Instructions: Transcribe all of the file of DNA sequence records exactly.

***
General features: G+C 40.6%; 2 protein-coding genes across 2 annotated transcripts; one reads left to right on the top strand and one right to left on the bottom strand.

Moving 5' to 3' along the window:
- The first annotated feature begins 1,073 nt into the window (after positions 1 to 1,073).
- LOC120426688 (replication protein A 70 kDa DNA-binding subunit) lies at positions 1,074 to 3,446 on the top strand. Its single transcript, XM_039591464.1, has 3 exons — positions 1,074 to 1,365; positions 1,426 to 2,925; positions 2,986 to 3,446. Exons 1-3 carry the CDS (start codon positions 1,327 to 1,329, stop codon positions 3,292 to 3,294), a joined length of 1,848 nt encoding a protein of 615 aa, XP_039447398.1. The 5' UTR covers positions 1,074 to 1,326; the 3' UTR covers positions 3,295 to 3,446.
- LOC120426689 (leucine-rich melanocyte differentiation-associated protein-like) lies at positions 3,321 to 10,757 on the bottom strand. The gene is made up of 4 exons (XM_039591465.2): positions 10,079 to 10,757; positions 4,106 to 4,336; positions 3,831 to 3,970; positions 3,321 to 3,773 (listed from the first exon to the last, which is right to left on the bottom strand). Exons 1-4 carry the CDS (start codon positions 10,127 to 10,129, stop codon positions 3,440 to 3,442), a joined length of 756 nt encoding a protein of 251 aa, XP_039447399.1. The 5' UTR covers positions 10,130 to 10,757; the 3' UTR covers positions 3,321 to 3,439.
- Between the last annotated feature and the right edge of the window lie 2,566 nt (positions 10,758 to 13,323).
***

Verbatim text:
General features: G+C 40.6%; 2 protein-coding genes across 2 annotated transcripts; one reads left to right on the top strand and one right to left on the bottom strand.

Moving 5' to 3' along the window:
- The first annotated feature begins 1,073 nt into the window (after positions 1 to 1,073).
- LOC120426688 (replication protein A 70 kDa DNA-binding subunit) lies at positions 1,074 to 3,446 on the top strand. Its single transcript, XM_039591464.1, has 3 exons — positions 1,074 to 1,365; positions 1,426 to 2,925; positions 2,986 to 3,446. Exons 1-3 carry the CDS (start codon positions 1,327 to 1,329, stop codon positions 3,292 to 3,294), a joined length of 1,848 nt encoding a protein of 615 aa, XP_039447398.1. The 5' UTR covers positions 1,074 to 1,326; the 3' UTR covers positions 3,295 to 3,446.
- LOC120426689 (leucine-rich melanocyte differentiation-associated protein-like) lies at positions 3,321 to 10,757 on the bottom strand. The gene is made up of 4 exons (XM_039591465.2): positions 10,079 to 10,757; positions 4,106 to 4,336; positions 3,831 to 3,970; positions 3,321 to 3,773 (listed from the first exon to the last, which is right to left on the bottom strand). Exons 1-4 carry the CDS (start codon positions 10,127 to 10,129, stop codon positions 3,440 to 3,442), a joined length of 756 nt encoding a protein of 251 aa, XP_039447399.1. The 5' UTR covers positions 10,130 to 10,757; the 3' UTR covers positions 3,321 to 3,439.
- Between the last annotated feature and the right edge of the window lie 2,566 nt (positions 10,758 to 13,323).